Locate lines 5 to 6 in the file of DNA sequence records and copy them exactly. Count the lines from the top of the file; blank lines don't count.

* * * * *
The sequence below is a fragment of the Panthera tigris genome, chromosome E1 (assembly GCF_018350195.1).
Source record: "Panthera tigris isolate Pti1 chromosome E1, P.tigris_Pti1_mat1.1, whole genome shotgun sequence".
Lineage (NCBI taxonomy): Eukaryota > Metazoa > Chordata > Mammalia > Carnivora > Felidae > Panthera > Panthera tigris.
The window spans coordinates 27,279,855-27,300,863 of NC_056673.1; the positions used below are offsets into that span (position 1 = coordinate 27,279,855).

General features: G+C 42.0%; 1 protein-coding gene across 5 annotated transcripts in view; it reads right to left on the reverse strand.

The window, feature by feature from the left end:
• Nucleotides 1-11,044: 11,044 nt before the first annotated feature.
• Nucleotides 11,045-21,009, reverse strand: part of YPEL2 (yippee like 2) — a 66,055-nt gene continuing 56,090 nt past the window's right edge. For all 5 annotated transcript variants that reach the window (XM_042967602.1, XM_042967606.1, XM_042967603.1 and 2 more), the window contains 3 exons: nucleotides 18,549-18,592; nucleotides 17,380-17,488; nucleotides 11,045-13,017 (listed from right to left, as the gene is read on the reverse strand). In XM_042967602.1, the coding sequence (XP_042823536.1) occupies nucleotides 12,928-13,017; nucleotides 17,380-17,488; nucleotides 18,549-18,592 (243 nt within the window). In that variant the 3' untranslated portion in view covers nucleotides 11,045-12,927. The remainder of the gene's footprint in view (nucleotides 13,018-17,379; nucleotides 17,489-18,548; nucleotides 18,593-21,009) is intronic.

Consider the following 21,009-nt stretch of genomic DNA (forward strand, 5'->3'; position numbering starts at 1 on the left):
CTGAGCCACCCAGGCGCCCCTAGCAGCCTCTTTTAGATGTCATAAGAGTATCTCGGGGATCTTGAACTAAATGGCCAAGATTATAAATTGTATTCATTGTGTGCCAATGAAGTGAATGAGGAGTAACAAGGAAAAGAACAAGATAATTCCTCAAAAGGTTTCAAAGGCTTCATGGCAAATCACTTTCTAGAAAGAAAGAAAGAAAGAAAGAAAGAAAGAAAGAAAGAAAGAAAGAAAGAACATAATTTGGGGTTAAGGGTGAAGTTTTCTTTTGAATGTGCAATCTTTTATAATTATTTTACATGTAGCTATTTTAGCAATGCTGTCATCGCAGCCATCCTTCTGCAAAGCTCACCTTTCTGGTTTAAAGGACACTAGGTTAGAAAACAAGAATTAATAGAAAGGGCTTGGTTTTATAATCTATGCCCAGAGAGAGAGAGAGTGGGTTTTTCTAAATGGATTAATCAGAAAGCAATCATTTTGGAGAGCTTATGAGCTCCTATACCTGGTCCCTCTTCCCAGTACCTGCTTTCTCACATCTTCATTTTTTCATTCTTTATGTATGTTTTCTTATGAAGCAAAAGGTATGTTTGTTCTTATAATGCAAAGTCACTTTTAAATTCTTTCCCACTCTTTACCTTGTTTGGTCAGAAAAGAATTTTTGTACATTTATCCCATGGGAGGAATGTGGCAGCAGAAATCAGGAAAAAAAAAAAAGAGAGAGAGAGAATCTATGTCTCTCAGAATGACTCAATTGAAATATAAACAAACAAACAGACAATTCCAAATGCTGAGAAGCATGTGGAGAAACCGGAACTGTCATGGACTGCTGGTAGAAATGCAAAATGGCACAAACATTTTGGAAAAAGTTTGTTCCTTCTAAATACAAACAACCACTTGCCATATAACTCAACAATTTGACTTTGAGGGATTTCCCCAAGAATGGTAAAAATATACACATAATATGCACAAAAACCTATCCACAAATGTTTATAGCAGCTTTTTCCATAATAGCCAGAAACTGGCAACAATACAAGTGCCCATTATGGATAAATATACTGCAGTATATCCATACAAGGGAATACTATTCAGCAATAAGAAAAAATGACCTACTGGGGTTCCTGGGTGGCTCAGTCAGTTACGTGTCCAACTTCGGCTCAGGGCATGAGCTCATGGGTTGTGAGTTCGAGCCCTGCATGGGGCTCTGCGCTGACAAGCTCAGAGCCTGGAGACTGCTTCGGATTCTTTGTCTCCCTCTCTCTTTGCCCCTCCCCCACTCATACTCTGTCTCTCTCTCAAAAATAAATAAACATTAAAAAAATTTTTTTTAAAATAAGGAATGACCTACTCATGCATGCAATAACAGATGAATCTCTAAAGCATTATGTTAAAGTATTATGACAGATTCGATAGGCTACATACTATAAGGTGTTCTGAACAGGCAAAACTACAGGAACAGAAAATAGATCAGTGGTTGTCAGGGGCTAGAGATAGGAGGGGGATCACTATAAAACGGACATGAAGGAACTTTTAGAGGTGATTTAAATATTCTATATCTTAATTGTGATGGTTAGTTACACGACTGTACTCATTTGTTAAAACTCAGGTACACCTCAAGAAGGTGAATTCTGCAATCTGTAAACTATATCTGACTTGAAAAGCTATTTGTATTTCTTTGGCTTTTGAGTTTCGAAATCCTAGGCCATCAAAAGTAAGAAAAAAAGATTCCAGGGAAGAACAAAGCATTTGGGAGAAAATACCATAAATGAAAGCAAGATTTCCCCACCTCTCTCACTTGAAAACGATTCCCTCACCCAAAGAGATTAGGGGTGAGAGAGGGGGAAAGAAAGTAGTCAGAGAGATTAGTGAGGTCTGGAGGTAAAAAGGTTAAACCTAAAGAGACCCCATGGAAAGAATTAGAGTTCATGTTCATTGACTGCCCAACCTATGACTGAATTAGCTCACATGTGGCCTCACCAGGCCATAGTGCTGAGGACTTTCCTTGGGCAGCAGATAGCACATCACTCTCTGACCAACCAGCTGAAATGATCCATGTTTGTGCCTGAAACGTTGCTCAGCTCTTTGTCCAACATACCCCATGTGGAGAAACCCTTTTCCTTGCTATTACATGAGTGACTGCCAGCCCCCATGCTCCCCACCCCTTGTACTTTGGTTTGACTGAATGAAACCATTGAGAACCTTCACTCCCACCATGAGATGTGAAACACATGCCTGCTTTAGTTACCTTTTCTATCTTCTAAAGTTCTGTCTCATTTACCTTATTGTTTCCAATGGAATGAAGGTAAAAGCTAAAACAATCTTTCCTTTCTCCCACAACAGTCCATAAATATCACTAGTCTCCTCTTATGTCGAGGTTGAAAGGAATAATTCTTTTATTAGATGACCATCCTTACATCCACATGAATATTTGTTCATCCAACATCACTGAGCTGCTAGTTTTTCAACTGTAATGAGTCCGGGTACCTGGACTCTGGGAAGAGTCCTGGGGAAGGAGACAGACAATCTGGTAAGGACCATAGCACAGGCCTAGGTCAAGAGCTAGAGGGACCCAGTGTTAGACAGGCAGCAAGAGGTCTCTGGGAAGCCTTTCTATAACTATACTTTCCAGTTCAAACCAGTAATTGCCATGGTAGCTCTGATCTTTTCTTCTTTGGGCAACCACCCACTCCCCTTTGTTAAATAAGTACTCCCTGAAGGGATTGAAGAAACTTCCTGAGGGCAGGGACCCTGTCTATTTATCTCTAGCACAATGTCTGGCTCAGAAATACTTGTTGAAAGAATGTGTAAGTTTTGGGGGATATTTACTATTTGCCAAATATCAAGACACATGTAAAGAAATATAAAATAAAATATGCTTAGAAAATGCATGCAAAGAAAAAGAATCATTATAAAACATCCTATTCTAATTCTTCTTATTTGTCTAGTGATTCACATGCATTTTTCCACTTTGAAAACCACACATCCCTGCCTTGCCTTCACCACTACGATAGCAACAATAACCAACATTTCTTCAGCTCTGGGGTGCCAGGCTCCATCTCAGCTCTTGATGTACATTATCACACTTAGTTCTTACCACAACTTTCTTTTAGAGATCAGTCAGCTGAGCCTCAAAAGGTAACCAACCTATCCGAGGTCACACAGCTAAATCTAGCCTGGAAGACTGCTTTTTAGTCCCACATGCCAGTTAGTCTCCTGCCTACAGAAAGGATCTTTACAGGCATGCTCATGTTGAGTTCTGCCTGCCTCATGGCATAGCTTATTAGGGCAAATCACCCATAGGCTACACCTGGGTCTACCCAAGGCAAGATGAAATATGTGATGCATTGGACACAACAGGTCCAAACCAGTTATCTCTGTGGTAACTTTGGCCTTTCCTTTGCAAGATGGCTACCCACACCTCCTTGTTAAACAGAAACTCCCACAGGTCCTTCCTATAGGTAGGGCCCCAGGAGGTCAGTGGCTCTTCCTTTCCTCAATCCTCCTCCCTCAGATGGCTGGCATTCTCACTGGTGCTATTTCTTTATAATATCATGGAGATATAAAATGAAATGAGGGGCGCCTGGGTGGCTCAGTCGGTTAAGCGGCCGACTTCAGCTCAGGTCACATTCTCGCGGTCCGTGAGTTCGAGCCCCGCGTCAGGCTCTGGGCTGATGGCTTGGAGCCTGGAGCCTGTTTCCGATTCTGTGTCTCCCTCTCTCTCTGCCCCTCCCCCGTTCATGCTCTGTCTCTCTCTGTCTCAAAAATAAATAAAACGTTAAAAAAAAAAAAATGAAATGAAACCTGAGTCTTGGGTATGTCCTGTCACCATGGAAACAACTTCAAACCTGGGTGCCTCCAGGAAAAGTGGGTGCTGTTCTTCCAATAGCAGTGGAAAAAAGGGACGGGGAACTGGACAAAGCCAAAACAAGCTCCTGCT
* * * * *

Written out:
General features: G+C 42.0%; 1 protein-coding gene across 5 annotated transcripts in view; it reads right to left on the reverse strand.

The window, feature by feature from the left end: